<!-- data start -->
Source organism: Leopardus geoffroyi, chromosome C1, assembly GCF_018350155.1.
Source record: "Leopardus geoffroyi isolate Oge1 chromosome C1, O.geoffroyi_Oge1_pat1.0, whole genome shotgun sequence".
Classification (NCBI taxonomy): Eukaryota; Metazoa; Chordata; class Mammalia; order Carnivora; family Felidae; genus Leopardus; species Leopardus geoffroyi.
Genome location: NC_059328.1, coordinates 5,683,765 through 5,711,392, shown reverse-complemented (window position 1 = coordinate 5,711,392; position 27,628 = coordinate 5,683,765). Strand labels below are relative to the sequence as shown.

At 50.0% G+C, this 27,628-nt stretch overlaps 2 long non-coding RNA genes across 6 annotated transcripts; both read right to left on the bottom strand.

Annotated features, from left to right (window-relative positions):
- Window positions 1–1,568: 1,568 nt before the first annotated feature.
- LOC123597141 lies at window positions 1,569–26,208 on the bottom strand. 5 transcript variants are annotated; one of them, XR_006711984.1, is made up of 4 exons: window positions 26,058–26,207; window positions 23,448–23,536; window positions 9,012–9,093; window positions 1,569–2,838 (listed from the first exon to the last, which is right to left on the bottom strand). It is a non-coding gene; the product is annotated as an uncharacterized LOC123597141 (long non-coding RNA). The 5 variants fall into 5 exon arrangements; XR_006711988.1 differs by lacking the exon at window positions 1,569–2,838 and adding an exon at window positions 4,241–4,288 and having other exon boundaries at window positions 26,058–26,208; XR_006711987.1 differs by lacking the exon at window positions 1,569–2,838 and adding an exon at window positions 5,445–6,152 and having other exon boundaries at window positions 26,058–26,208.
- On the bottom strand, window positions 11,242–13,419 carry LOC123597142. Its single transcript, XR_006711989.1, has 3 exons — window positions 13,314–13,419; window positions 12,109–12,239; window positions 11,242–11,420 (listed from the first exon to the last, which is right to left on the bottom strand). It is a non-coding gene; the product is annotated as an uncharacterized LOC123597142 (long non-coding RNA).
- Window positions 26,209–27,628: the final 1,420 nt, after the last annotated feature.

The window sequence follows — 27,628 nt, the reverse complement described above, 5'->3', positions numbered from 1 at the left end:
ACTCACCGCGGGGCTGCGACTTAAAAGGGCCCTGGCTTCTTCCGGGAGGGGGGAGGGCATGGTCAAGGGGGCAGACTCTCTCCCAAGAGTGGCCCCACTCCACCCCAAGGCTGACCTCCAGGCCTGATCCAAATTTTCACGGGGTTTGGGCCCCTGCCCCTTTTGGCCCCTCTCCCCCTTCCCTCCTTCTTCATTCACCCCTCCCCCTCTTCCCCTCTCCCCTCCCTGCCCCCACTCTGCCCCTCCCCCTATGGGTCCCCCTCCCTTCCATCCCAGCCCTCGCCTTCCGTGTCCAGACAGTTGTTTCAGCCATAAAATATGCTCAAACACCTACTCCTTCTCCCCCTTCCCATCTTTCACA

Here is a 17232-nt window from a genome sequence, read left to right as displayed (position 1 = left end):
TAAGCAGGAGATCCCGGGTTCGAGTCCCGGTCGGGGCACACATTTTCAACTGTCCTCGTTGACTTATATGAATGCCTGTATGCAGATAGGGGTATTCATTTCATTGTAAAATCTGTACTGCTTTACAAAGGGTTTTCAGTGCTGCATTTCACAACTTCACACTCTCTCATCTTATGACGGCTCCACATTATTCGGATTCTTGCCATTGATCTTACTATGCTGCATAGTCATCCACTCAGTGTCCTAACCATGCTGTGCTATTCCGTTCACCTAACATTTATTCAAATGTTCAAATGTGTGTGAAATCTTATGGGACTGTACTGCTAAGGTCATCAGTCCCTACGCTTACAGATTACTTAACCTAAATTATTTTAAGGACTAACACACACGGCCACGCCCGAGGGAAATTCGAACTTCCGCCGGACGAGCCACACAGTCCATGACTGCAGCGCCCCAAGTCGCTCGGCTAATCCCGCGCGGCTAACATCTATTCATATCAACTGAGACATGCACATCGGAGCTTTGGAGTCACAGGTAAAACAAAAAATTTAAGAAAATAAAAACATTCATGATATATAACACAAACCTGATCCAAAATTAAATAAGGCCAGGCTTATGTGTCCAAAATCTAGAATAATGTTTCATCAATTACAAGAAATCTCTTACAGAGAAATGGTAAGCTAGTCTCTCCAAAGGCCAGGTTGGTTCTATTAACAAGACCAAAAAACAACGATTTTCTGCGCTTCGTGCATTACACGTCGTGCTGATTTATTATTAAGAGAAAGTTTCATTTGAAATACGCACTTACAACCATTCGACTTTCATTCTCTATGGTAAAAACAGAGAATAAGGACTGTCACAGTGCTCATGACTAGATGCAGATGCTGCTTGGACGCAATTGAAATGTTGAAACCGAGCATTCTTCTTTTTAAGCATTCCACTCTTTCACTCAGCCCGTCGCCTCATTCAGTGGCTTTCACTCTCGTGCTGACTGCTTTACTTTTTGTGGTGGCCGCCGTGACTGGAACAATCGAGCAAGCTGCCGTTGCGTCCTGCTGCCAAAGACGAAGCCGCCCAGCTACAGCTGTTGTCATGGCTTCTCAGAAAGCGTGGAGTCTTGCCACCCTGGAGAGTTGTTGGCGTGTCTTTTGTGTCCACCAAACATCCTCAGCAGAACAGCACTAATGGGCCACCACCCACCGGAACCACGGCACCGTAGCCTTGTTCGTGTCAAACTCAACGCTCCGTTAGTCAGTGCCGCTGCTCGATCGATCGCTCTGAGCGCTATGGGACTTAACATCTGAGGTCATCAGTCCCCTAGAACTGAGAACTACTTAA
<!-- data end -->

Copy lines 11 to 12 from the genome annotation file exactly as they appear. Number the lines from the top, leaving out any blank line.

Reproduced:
The window sequence follows — 27,628 nt, the reverse complement described above, 5'->3', positions numbered from 1 at the left end:
ACTCACCGCGGGGCTGCGACTTAAAAGGGCCCTGGCTTCTTCCGGGAGGGGGGAGGGCATGGTCAAGGGGGCAGACTCTCTCCCAAGAGTGGCCCCACTCCACCCCAAGGCTGACCTCCAGGCCTGATCCAAATTTTCACGGGGTTTGGGCCCCTGCCCCTTTTGGCCCCTCTCCCCCTTCCCTCCTTCTTCATTCACCCCTCCCCCTCTTCCCCTCTCCCCTCCCTGCCCCCACTCTGCCCCTCCCCCTATGGGTCCCCCTCCCTTCCATCCCAGCCCTCGCCTTCCGTGTCCAGACAGTTGTTTCAGCCATAAAATATGCTCAAACACCTACTCCTTCTCCCCCTTCCCATCTTTCACA